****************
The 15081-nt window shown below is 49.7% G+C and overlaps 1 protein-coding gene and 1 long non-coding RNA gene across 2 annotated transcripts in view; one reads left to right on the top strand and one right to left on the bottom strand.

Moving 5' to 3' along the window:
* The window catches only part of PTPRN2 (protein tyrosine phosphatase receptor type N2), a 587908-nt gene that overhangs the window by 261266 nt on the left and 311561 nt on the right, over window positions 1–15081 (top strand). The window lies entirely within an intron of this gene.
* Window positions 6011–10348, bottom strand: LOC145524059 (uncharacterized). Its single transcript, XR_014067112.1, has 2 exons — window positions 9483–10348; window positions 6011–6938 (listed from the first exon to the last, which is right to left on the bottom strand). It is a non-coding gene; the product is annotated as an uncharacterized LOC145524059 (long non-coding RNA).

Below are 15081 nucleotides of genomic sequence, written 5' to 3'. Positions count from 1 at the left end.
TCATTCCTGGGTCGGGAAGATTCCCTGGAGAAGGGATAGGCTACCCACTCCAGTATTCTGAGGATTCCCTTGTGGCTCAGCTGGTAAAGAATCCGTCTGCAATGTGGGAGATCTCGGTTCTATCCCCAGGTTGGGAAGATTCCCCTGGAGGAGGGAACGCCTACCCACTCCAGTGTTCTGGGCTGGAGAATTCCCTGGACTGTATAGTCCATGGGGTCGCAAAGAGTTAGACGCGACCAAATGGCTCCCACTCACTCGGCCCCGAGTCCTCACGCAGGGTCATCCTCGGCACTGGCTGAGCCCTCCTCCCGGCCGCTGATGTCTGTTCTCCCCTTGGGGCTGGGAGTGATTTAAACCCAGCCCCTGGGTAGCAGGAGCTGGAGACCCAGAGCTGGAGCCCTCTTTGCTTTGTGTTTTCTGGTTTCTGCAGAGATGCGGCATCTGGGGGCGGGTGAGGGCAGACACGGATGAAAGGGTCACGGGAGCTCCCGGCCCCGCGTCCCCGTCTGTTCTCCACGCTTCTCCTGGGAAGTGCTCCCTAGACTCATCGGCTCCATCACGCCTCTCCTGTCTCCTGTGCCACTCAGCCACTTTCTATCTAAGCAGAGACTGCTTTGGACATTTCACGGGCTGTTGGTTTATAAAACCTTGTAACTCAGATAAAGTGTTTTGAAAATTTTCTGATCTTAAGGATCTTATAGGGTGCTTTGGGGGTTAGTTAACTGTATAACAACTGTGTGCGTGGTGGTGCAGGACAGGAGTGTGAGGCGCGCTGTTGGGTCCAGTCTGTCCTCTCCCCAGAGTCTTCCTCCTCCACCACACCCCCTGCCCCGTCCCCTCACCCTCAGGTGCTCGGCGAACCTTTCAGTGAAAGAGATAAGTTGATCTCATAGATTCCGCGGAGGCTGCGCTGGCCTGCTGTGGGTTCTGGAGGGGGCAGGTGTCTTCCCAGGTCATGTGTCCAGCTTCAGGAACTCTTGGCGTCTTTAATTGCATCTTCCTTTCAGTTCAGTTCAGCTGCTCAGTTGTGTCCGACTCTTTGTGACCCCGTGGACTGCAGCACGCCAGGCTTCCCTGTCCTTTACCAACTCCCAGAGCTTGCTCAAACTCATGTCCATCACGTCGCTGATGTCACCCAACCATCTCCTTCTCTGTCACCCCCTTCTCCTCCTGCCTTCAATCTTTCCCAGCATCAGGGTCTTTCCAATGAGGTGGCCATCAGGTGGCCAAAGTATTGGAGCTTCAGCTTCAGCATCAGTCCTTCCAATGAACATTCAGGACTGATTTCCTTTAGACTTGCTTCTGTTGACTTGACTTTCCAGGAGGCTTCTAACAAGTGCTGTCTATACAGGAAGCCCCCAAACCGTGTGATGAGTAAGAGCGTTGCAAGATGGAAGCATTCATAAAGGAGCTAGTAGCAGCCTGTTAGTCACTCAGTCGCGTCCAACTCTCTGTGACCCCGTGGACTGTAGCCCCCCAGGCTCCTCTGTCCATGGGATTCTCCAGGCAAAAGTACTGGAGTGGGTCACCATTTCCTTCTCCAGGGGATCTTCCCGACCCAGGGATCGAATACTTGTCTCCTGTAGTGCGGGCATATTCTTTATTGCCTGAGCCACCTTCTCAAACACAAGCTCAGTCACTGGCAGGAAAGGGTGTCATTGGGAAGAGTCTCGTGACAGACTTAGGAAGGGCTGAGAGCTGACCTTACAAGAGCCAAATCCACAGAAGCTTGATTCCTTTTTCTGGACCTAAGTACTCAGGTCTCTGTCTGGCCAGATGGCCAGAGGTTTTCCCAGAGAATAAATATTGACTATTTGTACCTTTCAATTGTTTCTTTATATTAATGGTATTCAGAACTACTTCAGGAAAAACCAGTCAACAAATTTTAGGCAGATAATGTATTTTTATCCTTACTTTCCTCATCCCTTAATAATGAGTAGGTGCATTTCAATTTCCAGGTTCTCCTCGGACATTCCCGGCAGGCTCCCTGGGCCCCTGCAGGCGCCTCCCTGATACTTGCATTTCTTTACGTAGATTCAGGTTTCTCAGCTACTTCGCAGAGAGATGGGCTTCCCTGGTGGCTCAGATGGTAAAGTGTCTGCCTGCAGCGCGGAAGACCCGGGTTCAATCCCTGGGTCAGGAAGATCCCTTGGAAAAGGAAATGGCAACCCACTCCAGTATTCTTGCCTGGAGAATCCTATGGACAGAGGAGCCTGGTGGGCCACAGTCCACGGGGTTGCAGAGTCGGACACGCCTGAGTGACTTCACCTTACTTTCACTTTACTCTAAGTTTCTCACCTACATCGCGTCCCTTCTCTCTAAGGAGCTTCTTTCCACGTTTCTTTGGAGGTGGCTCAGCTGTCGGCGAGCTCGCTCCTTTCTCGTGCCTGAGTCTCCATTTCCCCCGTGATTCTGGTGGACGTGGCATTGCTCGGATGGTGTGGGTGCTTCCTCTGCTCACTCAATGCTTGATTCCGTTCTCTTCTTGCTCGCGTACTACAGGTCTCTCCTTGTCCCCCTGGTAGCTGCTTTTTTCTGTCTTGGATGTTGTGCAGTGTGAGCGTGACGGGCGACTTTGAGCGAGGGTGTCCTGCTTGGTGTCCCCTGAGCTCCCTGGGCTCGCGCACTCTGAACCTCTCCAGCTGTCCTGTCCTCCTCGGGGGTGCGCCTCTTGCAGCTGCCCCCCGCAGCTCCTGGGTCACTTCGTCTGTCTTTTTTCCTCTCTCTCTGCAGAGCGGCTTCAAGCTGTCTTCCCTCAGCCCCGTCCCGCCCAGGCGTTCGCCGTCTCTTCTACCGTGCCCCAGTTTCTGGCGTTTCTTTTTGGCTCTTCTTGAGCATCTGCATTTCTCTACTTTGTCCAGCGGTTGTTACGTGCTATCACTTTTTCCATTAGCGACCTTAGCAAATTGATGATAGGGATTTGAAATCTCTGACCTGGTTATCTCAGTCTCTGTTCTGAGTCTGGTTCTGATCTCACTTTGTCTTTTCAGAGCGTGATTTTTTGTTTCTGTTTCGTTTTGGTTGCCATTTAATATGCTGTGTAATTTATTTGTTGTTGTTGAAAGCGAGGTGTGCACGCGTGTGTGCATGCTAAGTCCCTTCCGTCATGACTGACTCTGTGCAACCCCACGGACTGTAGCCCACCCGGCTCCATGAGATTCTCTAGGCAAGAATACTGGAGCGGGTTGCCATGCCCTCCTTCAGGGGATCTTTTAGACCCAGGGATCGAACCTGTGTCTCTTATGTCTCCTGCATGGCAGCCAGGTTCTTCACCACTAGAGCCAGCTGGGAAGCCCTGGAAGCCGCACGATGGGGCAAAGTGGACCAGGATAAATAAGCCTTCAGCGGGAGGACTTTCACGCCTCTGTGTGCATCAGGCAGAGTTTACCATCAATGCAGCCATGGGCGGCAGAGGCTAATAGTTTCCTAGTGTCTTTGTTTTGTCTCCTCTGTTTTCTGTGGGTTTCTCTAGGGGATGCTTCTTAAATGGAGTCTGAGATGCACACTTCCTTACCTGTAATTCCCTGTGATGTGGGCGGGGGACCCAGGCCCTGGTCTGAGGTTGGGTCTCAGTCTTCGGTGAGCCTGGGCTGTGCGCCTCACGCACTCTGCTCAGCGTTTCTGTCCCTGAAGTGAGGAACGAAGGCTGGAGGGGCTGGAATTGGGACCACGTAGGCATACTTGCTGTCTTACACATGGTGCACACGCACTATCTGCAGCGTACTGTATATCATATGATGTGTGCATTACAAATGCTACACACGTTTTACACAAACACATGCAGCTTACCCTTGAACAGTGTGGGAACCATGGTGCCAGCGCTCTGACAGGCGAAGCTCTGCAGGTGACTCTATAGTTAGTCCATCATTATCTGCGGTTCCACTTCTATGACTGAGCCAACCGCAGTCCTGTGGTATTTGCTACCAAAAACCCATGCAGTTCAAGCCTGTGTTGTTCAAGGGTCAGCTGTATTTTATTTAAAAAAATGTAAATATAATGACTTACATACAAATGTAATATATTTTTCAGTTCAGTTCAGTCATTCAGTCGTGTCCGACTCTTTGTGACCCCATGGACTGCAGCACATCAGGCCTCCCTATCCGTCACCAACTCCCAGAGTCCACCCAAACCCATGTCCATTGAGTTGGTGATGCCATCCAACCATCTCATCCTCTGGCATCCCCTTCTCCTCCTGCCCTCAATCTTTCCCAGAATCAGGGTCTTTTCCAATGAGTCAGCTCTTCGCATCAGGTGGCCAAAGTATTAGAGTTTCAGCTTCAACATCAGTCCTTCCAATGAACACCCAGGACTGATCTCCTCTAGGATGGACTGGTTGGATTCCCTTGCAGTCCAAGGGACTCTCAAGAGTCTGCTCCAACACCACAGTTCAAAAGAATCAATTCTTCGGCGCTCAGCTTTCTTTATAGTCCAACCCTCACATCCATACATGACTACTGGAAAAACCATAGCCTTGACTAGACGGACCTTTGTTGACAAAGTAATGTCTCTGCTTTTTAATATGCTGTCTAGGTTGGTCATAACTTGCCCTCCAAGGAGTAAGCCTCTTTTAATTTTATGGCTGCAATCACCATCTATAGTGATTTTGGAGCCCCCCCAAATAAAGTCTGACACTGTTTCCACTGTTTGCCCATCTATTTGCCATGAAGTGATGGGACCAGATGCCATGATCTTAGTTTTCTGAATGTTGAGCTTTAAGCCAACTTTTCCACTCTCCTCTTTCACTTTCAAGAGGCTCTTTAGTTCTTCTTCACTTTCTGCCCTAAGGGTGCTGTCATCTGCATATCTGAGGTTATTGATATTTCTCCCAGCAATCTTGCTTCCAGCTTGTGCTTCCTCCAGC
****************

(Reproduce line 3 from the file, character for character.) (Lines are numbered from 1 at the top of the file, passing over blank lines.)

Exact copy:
* The window catches only part of PTPRN2 (protein tyrosine phosphatase receptor type N2), a 587908-nt gene that overhangs the window by 261266 nt on the left and 311561 nt on the right, over window positions 1–15081 (top strand). The window lies entirely within an intron of this gene.